University of London marks King Charles's First Commonwealth Day
The University of London is hosting a topical range of events in March linked to the first Commonwealth Day since King Charles acceded to the role of monarch following the death of Her Majesty Queen Elizabeth.
The University of London is hosting a topical range of events in March linked to the first Commonwealth Day since King Charles acceded to the role of monarch following the death of Her Majesty Queen Elizabeth. This year’s events will also be the first to take place since Kingsley Abbott was appointed Director of the Institute of Commonwealth Studies at the School of Advanced Study (SAS).
On Tuesday 14th March, Mr Abbott will deliver an online lecture on the subject of “Trends in international criminal justice and the Commonwealth.” Also on Tuesday 14th, Dr Matthew L Bishop, Senior Lecturer in International Politics at the University of Sheffield, will ask “What does a genuinely just transition mean for the Caribbean?” at SAS as part of the Caribbean Studies Seminar series.
Meanwhile the Institute of Historical Research (IHR) will host “Reaching out to “vulnerable” young people: “race”, class and the Brook Advisory Centre, 1960s-1990s,” a seminar presented by Dr Caroline Rusterholz (University of Cambridge). Dr Rusterholz will discuss contemporary concerns around class and race and highlights the persistence of certain racist and classist prejudices, while at the same time, stressing attempts at overcoming these prejudices.
King’s College London will also host a seminar on the 14th, “The Pull of Water: Power, Place and Religion in the Sundarbans,” in which ethnographer Dr Calynn Dowler (Vanderbilt University) presents research on water in the Sundarbans delta of West Bengal, India.
Two very different events take place on Wednesday March 15th. The Institute of Commonwealth Studies plays host to an online conference, “Soft Power and the Contemporary Commonwealth,” as well as a major keynote lecture (in person) by the Hon Justice Michael Kirby, former Justice of the High Court, Australia, on "The Commonwealth Charter and its contemporary relevance." Justice Kirby was the original drafter of the Charter, and this lecture marks its tenth anniversary.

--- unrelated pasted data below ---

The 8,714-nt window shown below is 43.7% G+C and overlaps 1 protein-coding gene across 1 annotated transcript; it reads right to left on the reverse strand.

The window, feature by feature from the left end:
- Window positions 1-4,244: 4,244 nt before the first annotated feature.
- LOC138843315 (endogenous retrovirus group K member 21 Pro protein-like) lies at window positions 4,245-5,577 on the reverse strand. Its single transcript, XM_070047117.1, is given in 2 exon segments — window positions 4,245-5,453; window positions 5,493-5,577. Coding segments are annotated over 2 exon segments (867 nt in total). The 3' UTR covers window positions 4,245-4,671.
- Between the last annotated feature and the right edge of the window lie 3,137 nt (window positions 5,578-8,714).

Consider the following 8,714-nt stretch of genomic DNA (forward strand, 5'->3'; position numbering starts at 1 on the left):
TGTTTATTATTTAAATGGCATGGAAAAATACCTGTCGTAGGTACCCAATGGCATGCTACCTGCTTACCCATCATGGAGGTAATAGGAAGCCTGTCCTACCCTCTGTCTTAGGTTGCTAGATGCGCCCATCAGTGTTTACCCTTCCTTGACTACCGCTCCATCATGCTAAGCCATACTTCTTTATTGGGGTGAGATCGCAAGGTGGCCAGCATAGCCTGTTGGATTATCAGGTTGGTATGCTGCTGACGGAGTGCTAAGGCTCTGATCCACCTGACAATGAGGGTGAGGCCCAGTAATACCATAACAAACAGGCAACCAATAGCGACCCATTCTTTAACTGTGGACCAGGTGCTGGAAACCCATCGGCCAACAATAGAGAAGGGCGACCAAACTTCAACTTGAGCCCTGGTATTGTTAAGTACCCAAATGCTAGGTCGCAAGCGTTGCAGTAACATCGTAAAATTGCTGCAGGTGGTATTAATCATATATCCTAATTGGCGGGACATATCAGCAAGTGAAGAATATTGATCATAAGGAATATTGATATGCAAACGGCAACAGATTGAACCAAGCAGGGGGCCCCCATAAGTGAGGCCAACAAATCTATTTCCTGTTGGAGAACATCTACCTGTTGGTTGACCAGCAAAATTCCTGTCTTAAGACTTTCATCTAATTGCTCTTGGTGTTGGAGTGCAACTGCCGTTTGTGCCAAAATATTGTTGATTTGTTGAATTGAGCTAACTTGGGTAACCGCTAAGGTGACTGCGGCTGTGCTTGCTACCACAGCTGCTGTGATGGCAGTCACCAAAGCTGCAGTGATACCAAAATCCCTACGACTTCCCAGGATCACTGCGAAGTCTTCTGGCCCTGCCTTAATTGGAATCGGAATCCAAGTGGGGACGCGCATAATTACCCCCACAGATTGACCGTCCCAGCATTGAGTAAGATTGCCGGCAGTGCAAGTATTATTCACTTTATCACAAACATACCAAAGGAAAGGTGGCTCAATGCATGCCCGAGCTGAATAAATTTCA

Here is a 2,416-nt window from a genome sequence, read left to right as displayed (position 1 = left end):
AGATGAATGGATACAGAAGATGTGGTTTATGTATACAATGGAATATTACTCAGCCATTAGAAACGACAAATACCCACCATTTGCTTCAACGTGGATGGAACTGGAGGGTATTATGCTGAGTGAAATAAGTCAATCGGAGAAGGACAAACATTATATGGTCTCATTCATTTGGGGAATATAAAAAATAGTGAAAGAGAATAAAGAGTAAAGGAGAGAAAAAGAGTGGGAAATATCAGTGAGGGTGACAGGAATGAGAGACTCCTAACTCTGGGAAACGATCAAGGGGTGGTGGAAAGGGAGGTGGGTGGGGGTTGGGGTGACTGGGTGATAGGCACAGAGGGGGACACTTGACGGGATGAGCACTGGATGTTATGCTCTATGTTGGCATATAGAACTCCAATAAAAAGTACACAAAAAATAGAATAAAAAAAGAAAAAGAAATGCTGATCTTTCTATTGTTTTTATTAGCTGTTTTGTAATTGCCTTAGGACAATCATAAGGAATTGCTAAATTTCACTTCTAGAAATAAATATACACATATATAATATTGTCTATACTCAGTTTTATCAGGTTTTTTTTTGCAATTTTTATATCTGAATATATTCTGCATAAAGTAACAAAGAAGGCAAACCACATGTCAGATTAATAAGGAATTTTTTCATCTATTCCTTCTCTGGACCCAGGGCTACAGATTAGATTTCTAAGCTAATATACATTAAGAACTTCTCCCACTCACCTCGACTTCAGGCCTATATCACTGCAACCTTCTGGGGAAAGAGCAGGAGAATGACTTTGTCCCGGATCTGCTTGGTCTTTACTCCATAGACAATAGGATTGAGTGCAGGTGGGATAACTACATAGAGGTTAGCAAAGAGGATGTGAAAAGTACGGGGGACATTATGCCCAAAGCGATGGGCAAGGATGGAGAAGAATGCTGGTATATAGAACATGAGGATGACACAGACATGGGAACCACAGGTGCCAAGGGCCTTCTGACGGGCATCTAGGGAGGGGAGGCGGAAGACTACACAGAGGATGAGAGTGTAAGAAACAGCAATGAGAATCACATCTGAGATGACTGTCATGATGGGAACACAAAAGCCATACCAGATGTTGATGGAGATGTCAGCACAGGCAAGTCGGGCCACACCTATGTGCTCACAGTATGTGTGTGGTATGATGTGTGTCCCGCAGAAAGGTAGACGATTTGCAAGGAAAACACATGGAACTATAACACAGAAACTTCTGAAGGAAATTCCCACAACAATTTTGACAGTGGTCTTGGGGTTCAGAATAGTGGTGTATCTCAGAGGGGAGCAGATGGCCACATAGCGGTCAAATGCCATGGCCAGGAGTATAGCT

Also on 15th March, City University is organising a seminar “On the other side – Threats to Sexual orientation and gender identity rights around the world.”
Meanwhile, Goldsmiths Writers’ Centre presents the winners of the Goldsmiths Prize 2022, Natasha Soobramanien and Luke Williams, in conversation with Dr Tim Parnell, chair of judges, Goldsmiths. The novel they co-wrote, “Diego Garcia,” focusses on the British government’s expulsion of the Chagossian people from their homeland.
Institute of Commonwealth Studies Director Sue Onslow said:
“Commonwealth Day 2023 comes at a pivotal moment for the association, and the issues confronting its member states. The history of slavery and its legacies and demands for acknowledgement and reparation are live issues across the Caribbean. Resentment that monarchy was integral to the economy and human exploitation of the slave trade, and the absence of a formal apology, is contributing to the rise in republican feeling in the region. Yet the media too often muddles the debate about republicanism with the separate issue of the 56-member Commonwealth, for which the King is also the ceremonial head.
“The Commonwealth is facing significant challenges. Should it focus on practical problem solving such as enhancing trade, climate change loss and damage, and help with debt relief? Should it continue to admit new members or focus on being a more effective organisation for its current members? Where are the values of the Charter in this mix, independence of the rule of law and the fundamental right of freedom of expression and media which are integral to functioning democracy and good governance?
“The role of the ICWS is not to celebrate the Commonwealth, but rather to understand its possibilities and limitations, and provide policy relevant analysis of individual countries & their societies. Anyone with an interest in the history and future of the Commonwealth, and wider Commonwealth studies, should attend these thought-provoking events.”